A SPIRITUAL HISTORY OF WESTERN WASHINGTON
The Love Family sprang directly
from the moist soil of Washington state
during the 60's—a quirky combo
of Jesus-freak idealism
mixed with anti-materialistic fervor.
They did more than straddle the fence
of lunacy, they just hopped right over
and made themselves at home in western Washington--
eschewing their birth names
and taking on new ones
that espoused their most evident virtues,
names such as “Patience” and “Serious.”
Their leader was a charismatic spirituality salesman
named Paul, who changed his name to “Love”
and the family adopted the surname of “Israel.”
They settled together, began breeding in earnest
and spread from a house in Queen Anne
to the surrounding neighborhood,
assimilating properties at a speed that was astonishing
for a cult which once swore it wouldn't touch money.
The Love Family grew larger
and Love himself more powerful,
while happily exercising the most important privileges
of a male cult leader--
bedding the family women,
and keeping the money for himself.
Eventually, Steve Allen's son, “Logic” Israel
used his most potent virtue to figure
that he was being screwed out of his inheritance
and led a revolt, in which the main financial backer,
a man whom Love had affectionately named “Richness”
abruptly demanded most of his money back.
The coke-addled Love was unable to defend himself,
and lost a large portion of his money,
a commodity he had once despised so much
that he wouldn't even handle it with gloves--
but he just bounced back up
like a child's clown-faced punching bag
and declared to the remaining members
that they were through with the city,
and would move to a large compound in the woods
north of Seattle, near the town of Arlington.
The group bought acreage and built several homes
with Love's mansion as the centerpiece
and began producing events,
the hallmark of which was the Garlic Festival,
an annual August celebration of beer, sex and garlic,
inexplicably mixed with Christian music
played on string instruments by white-clad women
who never smiled.
There were rock bands, as well,
and sensitive singer-songwriters,
hoping for a piece of the action,
and usually receiving it with no questions asked, nor quarter given.
The official statement from the cult was
“The Love Family can really throw a party.”
Unfortunately,the one thing they could not do
was pay taxes on their property,
and as the debts mounted, the festivals disappeared,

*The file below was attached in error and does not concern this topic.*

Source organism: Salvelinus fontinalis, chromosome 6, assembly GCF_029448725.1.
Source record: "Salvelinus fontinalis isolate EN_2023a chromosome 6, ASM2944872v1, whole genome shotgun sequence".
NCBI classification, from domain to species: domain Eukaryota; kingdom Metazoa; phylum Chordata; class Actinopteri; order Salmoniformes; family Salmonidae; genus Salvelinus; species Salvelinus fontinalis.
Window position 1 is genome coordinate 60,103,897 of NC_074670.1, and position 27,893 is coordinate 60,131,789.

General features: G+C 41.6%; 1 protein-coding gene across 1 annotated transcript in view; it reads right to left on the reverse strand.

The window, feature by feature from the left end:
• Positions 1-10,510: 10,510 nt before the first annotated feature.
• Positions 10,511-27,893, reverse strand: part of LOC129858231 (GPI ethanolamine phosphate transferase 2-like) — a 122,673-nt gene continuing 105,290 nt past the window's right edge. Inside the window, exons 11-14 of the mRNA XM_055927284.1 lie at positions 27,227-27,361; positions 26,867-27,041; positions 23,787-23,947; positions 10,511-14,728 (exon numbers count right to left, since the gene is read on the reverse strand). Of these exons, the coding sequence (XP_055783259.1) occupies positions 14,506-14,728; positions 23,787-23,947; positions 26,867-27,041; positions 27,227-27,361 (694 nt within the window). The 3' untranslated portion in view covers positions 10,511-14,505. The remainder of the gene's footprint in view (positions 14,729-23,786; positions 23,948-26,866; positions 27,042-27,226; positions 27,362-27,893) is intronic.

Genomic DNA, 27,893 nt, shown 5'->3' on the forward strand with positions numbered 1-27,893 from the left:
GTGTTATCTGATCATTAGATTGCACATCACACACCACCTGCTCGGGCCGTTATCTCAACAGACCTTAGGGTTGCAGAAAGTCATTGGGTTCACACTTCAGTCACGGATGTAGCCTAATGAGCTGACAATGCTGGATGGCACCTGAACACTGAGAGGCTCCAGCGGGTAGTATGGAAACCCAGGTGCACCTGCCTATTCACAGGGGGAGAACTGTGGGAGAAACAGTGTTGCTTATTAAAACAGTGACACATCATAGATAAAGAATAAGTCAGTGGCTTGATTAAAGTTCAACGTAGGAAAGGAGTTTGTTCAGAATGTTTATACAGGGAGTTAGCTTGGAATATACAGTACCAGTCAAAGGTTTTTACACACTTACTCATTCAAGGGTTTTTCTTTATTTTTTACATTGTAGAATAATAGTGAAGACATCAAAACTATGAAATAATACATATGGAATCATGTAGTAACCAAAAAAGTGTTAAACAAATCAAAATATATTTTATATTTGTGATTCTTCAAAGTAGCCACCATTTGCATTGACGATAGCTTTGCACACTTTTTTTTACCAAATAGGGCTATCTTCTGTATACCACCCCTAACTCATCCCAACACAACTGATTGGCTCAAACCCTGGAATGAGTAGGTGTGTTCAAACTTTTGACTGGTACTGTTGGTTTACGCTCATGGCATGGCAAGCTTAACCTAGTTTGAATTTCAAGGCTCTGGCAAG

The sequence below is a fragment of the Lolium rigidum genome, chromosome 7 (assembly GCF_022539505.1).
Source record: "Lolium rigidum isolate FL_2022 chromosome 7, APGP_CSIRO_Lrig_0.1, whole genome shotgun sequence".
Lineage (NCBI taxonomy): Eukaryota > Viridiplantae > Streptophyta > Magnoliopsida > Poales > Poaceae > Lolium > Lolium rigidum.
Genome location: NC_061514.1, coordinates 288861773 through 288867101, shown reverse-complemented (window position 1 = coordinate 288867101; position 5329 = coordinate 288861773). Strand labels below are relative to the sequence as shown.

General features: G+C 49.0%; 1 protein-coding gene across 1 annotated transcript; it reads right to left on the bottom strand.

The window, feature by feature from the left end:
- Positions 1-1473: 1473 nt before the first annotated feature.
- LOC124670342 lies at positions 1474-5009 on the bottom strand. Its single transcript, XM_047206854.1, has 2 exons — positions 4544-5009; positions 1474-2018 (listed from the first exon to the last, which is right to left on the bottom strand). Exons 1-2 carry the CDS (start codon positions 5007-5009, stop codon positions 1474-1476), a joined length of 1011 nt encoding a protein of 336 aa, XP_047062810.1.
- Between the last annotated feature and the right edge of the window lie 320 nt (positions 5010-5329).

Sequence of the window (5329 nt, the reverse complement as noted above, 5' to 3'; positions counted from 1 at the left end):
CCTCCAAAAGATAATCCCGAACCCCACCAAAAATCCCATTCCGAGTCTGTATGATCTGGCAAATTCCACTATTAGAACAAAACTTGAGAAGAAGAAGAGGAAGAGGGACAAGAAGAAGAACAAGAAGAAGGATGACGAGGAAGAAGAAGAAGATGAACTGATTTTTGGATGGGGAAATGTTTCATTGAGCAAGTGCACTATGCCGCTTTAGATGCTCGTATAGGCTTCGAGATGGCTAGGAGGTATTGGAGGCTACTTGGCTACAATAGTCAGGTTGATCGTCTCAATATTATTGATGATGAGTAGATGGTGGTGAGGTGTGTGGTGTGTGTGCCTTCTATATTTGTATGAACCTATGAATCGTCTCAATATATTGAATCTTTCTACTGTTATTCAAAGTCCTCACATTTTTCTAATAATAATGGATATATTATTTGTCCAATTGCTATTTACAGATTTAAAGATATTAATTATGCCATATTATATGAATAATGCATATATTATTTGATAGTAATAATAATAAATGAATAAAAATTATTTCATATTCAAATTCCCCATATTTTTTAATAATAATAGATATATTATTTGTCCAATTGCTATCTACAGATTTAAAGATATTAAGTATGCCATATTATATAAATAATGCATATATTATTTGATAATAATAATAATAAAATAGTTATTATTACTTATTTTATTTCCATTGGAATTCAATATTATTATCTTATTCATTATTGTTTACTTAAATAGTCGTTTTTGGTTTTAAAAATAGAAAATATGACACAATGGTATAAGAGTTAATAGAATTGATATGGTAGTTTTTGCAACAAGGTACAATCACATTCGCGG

except for the Garlic one, which continued
until they were hundreds of thousands of dollars in debt.
Two months before the county took the property
the Love family held the last festival,
They pathetically attempted to raise money
in whatever manner they possibly could--
charging three dollars to tour their wildflower gardens
while regaling contributors with an edited version
of the Love Family Story--
an offer that netted them about a hundred dollars.
Meanwhile, the female cult members
made a lot of the vendors very happy,
wandering freely through the booths
buying expensive handmade guitars and velvet dresses,
spending as if price was no object--
and it occurred to me that they still
felt guilty about handling money
and secretly wanted to fail
to punish themselves for their wanton materialism;
they were just a bunch of Jesus freak hippies, after all.
And fail they did,
the county took the land on Halloween,
and the few remaining family members
moved into tents on the bank of a nearby river.
Love was in his early sixties by then,
a time when most people are desirous of more comfort,
rather than being suddenly stripped of all material security,
but he merely said, “well, it's interesting,
I guess we've just gone back to our roots.”
It's hard not to admire such grace,
even from a man who had been the duplicitous leader
of what was once dubbed “the Teflon cult”
because no matter what he did, he never got into trouble.
He just settled back into his tent on a rainy November day
as if it was the natural order of things--
inwardly thumbing his nose at all his detractors
and silently proving to every person
who had ever challenged him over the years
that losing is a matter of perspective,
just a temporary way station until you can swing a new deal.